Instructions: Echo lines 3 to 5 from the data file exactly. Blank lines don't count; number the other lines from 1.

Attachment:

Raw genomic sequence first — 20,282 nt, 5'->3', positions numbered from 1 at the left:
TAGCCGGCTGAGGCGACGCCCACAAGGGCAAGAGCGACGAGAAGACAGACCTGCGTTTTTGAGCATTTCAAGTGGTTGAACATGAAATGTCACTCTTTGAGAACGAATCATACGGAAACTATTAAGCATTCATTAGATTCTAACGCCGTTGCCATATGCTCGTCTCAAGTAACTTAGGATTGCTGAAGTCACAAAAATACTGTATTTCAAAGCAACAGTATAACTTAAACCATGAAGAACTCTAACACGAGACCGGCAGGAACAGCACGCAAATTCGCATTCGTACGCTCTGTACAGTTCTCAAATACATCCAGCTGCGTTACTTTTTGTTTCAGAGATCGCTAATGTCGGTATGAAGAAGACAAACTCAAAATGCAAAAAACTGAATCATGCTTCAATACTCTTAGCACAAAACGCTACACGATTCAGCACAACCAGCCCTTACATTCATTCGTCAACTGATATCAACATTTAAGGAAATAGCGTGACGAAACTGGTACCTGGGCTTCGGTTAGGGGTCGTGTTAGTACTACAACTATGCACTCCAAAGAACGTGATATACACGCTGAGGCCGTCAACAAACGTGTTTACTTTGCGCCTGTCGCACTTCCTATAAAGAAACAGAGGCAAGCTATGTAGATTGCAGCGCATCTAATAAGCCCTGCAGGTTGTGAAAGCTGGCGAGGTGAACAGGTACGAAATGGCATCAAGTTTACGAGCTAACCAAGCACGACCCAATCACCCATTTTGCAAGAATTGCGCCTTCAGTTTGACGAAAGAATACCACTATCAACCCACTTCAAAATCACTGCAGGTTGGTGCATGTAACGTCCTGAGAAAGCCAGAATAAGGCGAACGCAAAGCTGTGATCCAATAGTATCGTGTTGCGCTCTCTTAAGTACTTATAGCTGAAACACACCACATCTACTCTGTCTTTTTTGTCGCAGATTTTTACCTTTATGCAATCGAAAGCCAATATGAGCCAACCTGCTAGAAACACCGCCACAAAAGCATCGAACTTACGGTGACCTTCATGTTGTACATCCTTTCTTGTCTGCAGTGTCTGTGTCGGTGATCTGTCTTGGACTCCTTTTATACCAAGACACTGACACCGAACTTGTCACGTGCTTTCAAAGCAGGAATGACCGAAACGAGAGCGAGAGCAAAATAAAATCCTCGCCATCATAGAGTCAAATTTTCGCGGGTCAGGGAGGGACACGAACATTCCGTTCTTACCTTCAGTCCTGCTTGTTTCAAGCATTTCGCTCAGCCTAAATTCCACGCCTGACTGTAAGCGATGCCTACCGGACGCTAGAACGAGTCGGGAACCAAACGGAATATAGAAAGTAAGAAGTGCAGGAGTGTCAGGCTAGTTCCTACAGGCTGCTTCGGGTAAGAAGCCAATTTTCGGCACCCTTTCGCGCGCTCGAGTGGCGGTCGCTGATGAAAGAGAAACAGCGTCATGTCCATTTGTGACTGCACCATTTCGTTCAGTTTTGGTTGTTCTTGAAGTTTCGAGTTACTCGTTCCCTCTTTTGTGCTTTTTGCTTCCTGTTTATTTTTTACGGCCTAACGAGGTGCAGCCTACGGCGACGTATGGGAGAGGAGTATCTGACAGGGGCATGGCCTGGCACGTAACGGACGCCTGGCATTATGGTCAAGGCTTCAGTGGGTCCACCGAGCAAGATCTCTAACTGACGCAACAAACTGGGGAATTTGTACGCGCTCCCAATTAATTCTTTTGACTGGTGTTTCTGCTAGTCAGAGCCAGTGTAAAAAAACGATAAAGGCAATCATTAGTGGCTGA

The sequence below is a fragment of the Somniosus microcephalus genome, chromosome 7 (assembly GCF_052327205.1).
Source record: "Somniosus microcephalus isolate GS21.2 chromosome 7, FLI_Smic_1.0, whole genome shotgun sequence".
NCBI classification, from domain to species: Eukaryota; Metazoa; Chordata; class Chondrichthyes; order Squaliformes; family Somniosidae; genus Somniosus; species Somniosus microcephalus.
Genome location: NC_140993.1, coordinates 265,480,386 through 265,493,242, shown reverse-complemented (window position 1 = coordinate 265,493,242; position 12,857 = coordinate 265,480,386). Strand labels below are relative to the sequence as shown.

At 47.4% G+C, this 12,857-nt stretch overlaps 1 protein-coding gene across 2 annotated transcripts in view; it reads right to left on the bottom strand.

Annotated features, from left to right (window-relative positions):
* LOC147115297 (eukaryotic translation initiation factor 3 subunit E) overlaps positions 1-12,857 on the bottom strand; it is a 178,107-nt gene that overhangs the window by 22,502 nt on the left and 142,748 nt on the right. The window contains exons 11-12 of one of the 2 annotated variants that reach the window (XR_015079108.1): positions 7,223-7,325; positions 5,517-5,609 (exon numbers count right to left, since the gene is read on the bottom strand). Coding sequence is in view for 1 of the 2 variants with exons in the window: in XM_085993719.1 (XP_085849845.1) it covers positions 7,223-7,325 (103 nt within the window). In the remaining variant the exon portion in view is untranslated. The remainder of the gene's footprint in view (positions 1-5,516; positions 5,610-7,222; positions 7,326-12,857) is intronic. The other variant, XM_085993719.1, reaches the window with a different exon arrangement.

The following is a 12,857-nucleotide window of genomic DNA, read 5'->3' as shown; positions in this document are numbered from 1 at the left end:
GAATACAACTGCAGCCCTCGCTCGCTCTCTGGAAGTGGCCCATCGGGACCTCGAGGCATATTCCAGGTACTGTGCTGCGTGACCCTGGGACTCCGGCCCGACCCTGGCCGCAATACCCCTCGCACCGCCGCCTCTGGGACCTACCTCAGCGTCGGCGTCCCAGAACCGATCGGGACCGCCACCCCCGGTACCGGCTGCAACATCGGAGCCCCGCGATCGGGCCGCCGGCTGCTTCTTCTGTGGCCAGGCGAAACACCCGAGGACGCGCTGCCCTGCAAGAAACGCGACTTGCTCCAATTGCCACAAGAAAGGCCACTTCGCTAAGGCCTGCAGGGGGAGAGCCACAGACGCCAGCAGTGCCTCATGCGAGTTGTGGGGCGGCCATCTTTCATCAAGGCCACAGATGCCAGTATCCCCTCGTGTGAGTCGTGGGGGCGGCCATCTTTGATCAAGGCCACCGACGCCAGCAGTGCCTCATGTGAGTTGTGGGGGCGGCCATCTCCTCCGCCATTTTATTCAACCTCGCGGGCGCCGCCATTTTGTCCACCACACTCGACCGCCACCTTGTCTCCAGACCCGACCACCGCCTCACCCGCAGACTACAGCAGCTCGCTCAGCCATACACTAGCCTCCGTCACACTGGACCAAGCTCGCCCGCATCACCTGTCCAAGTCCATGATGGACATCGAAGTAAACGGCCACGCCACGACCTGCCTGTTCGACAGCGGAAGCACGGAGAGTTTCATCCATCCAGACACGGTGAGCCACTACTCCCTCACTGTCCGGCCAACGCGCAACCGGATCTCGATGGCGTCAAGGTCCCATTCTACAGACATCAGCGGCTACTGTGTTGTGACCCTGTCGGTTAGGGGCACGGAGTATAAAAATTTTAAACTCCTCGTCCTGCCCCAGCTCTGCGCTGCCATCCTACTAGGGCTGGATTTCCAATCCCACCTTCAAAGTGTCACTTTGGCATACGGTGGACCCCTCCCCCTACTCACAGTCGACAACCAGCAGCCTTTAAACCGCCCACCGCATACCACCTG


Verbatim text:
The sequence below is a fragment of the Somniosus microcephalus genome, chromosome 7 (assembly GCF_052327205.1).
Source record: "Somniosus microcephalus isolate GS21.2 chromosome 7, FLI_Smic_1.0, whole genome shotgun sequence".
NCBI classification, from domain to species: Eukaryota; Metazoa; Chordata; class Chondrichthyes; order Squaliformes; family Somniosidae; genus Somniosus; species Somniosus microcephalus.